Have you ever had a cast net start to go “crunchy” on you? The monofilament line that makes up the netting gets stiff and hard with use and sun exposure over time. This tightens up the cast net making it harder to throw those nice net pancakes on the water. Be it a cheap cast net from Walmart or an expensive high-end cast net, they all still need to have maintenance work done on them occasionally. So today I’ll show yall how to take care of your cast nets. I’ll be conditioning an older cast net today that’s become stiff, an honestly super easy process that just takes a little time. This conditioning process can also be done on brand new cheaper cast nets to help loosen them up because often they are a bit stiff out of the box/bucket.
All you need to condition your cast net is a bucket, water, and some fabric softener. It is honestly a super simple process to do, just involves a bit of soaking time. I rinsed out the cast net before starting the conditioning process making sure to shake out any grass and leaves. For the bucket, I just used the one that came with the net. I’d say this 3.5-gallon bucket is as small as you want to go for this though.
Load the cast net horn first into the bucket. For the hand line, I coiled that up and place it in the center of the cast net, nestled in one of the layers of netting. Make sure the leadline is the last thing you place into the bucket. You need it to weigh down the net so all of it stays submerged during the fabric softener soak.
Once you got the net loaded into the bucket all nice and flat like in the picture above you can start adding some water into the bucket.
Just as an added rinse step, I stuffed the hose down under the net to force water up through it. Then left the hose running for a little bit to rinse out any other grass and junk that might have been still stuck in the mesh.
After letting the water run for a little while, I pour off some of the water and then measure out a capful of blue Downy fabric softener. Honestly, I don’t know if it has to be blue Downy but the guy who taught me used blue Downy and so does everyone else I know. I’d say any liquid fabric softener should work technically but I just use what I know.
Add in the capful of blue Downy fabric softener and mix it well with the water. I added in more water with the hose and then stirred it around to make sure it mixed up well.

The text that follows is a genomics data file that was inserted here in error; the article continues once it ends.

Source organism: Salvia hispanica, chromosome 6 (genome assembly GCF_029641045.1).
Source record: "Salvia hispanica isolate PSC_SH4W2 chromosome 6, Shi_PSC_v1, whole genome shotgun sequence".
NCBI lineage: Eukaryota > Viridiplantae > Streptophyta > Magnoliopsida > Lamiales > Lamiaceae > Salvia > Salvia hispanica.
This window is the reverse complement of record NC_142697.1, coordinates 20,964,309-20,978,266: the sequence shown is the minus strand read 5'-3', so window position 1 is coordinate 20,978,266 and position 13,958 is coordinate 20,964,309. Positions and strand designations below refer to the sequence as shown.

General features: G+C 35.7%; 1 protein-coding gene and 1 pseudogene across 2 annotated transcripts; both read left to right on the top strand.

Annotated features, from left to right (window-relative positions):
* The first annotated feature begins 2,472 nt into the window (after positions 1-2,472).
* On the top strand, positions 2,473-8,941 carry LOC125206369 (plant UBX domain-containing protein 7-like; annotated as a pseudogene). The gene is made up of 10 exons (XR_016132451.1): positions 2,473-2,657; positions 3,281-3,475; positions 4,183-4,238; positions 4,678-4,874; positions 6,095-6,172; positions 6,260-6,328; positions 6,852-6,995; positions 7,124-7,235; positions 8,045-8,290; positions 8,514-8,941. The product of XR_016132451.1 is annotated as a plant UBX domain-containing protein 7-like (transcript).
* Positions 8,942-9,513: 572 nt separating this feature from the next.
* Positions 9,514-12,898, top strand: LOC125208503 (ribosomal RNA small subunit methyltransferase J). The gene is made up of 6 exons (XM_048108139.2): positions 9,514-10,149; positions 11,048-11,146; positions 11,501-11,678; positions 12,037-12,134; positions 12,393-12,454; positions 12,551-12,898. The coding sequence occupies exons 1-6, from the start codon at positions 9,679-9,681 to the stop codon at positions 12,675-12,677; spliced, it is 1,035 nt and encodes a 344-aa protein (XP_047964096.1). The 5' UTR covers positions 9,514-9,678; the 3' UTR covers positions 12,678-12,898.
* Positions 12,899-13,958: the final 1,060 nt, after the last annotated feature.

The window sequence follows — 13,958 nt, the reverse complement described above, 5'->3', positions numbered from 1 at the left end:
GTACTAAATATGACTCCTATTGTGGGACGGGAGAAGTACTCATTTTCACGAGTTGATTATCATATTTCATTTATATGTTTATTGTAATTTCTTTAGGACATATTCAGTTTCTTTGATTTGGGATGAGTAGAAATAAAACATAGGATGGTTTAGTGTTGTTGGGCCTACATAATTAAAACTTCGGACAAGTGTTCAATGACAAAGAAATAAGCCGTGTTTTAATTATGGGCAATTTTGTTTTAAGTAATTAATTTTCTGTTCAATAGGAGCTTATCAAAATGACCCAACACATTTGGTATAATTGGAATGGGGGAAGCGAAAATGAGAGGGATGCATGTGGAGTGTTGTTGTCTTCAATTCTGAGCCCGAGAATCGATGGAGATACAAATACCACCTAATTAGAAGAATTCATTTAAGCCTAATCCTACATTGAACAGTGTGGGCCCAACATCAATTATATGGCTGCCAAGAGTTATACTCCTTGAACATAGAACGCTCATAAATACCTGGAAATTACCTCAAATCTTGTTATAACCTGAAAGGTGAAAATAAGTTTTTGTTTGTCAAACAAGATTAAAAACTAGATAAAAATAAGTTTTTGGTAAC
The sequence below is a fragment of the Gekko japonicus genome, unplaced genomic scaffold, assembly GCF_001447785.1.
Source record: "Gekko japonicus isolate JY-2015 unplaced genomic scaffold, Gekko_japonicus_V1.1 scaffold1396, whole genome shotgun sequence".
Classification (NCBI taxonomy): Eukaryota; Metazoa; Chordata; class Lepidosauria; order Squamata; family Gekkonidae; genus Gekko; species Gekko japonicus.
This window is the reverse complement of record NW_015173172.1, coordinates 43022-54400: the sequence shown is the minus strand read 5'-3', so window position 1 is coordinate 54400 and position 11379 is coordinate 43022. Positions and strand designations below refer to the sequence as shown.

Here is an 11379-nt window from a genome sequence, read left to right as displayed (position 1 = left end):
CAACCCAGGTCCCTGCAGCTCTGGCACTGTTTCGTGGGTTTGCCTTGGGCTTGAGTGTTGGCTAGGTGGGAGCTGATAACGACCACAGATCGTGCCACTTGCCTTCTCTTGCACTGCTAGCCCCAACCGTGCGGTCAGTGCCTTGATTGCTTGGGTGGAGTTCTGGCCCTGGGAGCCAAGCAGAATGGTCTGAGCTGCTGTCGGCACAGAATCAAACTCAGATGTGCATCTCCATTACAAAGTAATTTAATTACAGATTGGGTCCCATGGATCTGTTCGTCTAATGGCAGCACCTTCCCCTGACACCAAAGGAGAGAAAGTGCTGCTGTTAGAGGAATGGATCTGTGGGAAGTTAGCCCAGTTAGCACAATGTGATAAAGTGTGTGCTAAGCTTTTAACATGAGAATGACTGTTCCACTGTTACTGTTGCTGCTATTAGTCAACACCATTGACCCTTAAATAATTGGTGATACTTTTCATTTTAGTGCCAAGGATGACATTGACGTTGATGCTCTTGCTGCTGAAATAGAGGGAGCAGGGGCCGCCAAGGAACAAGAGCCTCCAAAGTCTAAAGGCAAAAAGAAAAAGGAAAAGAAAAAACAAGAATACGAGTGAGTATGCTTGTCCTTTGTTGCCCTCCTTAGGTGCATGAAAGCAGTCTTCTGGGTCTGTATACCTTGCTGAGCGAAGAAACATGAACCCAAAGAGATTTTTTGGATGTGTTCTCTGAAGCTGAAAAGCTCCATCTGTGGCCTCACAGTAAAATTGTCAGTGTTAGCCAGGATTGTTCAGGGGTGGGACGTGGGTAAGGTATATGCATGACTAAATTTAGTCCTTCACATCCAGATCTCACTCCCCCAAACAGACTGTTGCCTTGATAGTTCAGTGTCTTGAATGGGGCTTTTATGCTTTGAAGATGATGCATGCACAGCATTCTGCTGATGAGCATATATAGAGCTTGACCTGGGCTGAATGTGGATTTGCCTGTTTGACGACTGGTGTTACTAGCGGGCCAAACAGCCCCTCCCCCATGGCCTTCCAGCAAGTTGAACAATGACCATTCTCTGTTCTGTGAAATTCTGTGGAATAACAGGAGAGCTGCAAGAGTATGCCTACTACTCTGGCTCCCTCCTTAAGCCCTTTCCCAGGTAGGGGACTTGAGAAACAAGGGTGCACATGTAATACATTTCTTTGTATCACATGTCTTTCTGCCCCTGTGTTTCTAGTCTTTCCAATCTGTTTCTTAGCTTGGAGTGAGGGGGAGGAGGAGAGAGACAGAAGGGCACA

If your bucket has a lid close the bucket so no bugs get in overnight, but if it doesn’t it’s fine. Just leave the bucket of net and fabric softener to the side for anywhere between twelve to twenty-four hours. You really don’t want to go past the twenty-four period though, it won’t destroy your cast net but all the old timers told me not to. I guess it softens up the monofilament too much.
This is the next afternoon, I let the net soak for twenty-four hours because it had been a long time since the last time I conditioned the net. Just pour off the fabric softener water and give the cast net a good hose down. Make sure to rinse all the excess fabric softener off the net and hand line.
Shake the excess water off the net and hand line. Then hang the net and hand line up in the shade to dry. Avoiding direct sunlight is important, the UV rays will damage the monofilament over time causing the net to be stiff again. When you hang the net make sure not to have the lead line hanging off the ground. You want slack in the cast net when it is hanging, if not all the knots of the net will tighten up, the netting will stretch, and the soft “broken in” feeling that you just worked for will be gone.
Once the cast net is done drying it’s ready to either take back on the water or be put away in the bucket it came with. If you do store it in the bucket make sure to leave the lid off for a while. More than likely there is gonna be residual moisture in either the lead line or hand line of the let. The last thing you want is moisture to be trapped with the net inside a sealed bucket.
After conditioning the cast net it felt great, no “crunchy” feeling in the mesh and no memory from being in the bucket for too long either. It did great, flattening out well when thrown and netting up all the shad I needed.
Besides conditioning the cast net there are some other things you have to do to keep your nets in good condition for a long time. Make sure to rinse them out after every fishing trip. You don’t want scales, slime, and other junk sitting in the nets. That will rot out the monofilament in the long term and give your cast nets a shorter lifespan. Make sure to dry your cast nets out after rinsing them as well, again not letting the lead line hang off the ground. If there are holes in the net from snagging on rocks or other underwater structures make sure to patch them up, throwing a net with holes will only make the hole get worse over time. Lastly don’t ever use soap on a cast net, it will damage the nylon monofilament of netting over time and ruin the net. If you take proper care of your nets expect them to last years, as long as you don’t throw them onto a rock or oyster bar.